Wuthering Heights by Emily Brontë (summary from Amazon.com):
Wuthering Heights is Emily Brontë’s only novel. It was first published in 1847 under the pseudonym Ellis Bell, and a posthumous second edition was edited by her sister Charlotte. The name of the novel comes from the Yorkshire manor on the moors on which the story centres (as an adjective, wuthering is a Yorkshire word referring to turbulent weather). The narrative tells the tale of the all-encompassing and passionate, yet thwarted, love between Heathcliff and Catherine Earnshaw, and how this unresolved passion eventually destroys them and many around them.
I couldn’t go to her burial. I didn’t see the body.
She had run out on the moors, the skirts of her blue dress trailing, her feet bare. She left tracks through the heather and footprints on the mosses. It was foggy that day. Where she stepped, the dewy beadwork on the grasses was torn and scattered. The earliest spring petals were strewn.
At the earliest sign of spring these last years, E– came calling and we walked on the moor. She loved to climb on the rocks, cutting her feet but emerging standing at the top, her cheeks pink and the wind whipping her dark hair.
“Come up to me!” she cried, stretching out her hands.
We buried you on a Friday. It was the summer solstice. Your mom rubbed circles on my back as they lowered your simple wooden box into the ground. Your dad spoke to no one, his clothing ripped on the right side. Everyone grabbed a handful of dirt and dropped it on your coffin. Tears ran down my cheeks and splashed onto my hands, but not because you were dead — you weren’t — I cried because of the thumbtacks I’d slipped into the straps of my cork wedges. Every step pushed the pin into a new inch of flesh. How else could I grieve for you, Tavi? You weren’t dead. You promised.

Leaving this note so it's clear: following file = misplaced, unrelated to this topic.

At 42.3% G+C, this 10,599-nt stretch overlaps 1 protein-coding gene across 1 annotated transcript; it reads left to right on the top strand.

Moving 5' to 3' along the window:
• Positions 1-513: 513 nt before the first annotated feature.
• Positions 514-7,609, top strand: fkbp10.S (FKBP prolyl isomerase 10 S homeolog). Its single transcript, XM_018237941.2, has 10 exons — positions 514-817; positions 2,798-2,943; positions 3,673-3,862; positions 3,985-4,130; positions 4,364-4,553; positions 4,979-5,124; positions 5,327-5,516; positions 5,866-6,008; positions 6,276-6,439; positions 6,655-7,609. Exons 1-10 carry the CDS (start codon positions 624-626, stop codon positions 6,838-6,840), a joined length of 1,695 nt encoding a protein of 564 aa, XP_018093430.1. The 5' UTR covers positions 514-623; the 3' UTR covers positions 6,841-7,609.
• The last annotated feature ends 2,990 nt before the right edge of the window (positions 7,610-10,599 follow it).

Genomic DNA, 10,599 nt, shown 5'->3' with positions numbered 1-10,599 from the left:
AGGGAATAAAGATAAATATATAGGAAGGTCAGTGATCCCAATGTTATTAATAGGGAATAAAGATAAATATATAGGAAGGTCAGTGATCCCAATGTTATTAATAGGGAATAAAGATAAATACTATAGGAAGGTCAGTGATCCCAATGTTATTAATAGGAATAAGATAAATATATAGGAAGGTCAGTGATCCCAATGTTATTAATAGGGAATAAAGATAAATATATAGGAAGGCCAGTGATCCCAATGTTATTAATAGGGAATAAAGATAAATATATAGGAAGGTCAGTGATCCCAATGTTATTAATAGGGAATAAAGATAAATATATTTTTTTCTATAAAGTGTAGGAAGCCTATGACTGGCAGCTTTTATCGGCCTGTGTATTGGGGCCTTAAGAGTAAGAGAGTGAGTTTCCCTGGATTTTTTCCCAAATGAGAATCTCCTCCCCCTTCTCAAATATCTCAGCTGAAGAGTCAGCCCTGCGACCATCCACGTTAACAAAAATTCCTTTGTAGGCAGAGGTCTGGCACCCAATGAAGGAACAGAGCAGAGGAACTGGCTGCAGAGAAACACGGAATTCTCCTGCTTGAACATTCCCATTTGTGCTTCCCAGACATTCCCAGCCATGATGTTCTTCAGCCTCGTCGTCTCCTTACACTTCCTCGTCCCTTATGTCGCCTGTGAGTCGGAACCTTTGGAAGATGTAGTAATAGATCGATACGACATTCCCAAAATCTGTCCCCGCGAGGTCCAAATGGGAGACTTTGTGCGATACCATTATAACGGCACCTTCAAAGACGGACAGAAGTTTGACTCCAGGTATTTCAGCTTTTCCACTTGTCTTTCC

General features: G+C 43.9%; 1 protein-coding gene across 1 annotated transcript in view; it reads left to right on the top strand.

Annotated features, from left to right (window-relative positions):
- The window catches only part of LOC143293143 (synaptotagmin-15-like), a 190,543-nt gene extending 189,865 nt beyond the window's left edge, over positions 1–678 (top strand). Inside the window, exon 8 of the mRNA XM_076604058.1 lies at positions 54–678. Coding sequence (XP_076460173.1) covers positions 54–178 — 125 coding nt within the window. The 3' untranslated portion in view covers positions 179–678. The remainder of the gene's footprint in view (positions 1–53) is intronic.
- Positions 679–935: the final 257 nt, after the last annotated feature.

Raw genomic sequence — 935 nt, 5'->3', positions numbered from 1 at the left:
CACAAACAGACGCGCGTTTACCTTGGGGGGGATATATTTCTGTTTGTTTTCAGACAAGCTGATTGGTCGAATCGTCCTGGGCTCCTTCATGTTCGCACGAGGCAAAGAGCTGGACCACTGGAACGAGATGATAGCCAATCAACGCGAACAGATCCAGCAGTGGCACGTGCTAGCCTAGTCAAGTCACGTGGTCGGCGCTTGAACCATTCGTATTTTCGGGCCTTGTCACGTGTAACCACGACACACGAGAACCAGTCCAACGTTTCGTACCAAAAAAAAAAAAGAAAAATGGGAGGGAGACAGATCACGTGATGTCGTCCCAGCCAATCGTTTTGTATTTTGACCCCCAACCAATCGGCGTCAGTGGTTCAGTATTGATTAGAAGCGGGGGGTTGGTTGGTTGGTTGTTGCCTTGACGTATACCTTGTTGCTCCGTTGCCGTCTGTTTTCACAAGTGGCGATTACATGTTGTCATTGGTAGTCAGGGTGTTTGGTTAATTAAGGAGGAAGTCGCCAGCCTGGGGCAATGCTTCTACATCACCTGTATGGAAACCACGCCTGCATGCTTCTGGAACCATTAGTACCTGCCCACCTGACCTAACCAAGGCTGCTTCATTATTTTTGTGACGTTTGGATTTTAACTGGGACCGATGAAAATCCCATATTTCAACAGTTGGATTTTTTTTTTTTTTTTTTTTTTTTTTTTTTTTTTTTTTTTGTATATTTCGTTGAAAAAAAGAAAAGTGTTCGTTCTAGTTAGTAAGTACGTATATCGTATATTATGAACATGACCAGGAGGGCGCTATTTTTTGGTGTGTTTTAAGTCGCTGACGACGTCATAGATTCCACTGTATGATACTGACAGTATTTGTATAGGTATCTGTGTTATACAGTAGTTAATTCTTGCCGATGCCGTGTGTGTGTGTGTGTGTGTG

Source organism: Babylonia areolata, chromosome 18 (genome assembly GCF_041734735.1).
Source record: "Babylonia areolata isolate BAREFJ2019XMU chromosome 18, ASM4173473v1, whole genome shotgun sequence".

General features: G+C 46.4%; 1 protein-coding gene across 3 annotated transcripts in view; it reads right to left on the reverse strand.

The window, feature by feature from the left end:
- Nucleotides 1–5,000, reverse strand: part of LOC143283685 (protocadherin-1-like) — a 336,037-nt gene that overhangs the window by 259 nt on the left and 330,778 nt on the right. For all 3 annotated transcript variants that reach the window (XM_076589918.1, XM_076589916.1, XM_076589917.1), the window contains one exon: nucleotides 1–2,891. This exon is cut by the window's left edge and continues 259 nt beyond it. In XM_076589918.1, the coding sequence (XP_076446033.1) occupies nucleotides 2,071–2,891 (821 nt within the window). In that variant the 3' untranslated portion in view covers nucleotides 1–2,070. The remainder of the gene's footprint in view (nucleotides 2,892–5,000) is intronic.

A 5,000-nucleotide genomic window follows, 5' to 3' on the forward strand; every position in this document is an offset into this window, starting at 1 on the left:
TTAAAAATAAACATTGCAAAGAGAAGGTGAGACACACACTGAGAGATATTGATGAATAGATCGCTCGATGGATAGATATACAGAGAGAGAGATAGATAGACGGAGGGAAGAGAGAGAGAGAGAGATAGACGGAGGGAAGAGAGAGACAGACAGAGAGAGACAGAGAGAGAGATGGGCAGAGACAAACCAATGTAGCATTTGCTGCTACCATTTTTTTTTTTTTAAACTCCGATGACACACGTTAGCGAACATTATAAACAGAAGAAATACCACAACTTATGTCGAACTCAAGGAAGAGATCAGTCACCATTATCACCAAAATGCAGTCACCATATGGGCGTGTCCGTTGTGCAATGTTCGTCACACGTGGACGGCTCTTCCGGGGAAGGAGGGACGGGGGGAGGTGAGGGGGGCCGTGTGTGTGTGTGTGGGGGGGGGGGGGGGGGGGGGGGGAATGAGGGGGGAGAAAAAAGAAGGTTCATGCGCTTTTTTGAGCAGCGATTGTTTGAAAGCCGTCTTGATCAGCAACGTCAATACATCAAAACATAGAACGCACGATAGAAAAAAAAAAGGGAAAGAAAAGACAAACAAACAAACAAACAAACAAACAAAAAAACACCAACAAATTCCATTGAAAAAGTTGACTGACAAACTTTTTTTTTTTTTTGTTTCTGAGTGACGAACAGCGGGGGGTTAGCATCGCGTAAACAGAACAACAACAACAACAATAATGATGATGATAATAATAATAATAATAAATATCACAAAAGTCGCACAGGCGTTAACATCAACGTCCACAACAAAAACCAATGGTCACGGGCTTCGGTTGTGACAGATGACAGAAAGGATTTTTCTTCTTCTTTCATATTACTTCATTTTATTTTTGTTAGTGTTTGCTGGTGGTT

Hundreds of people turned out for your burial. At the end, your family friends from Temple formed two lines, facing each other, and recited, “Hamakom y’nachem etchem b’toch sh’ar availai tziyon ee yerushalayim,” as your parents made their way to their car.
Your mom told me later, while she sat Shiva, that it was a traditional condolence. “Those are words for the living.”
When Leib jumped into her lap and pushed his head against her hand, I almost let slip that he’d been our best experiment. Leib was one life down from nine, but we’d brought him back, and now he’d never die. We’d breathed life into his body three days after suffocating him in the basement.
They were killing her, and I couldn’t stand it. I had no plan, but they did.
Maderas had one goal, and making more of her was it, even if it meant breaking her in the process. Her tiny nape feathers brushed against my cheek, and she smelled like ash and copper. Hummingbirds should smell like nectar, but they’d bled her dry. And for what? Nothing more than beauty. One drop of her blood could make even the most shriveled crow look young again. I was just a sparrow, but I knew her beauty belonged to her alone.
“Jess?” Her voice was a whisper lost in the crunching of snow under my horse’s hooves, but I heard her.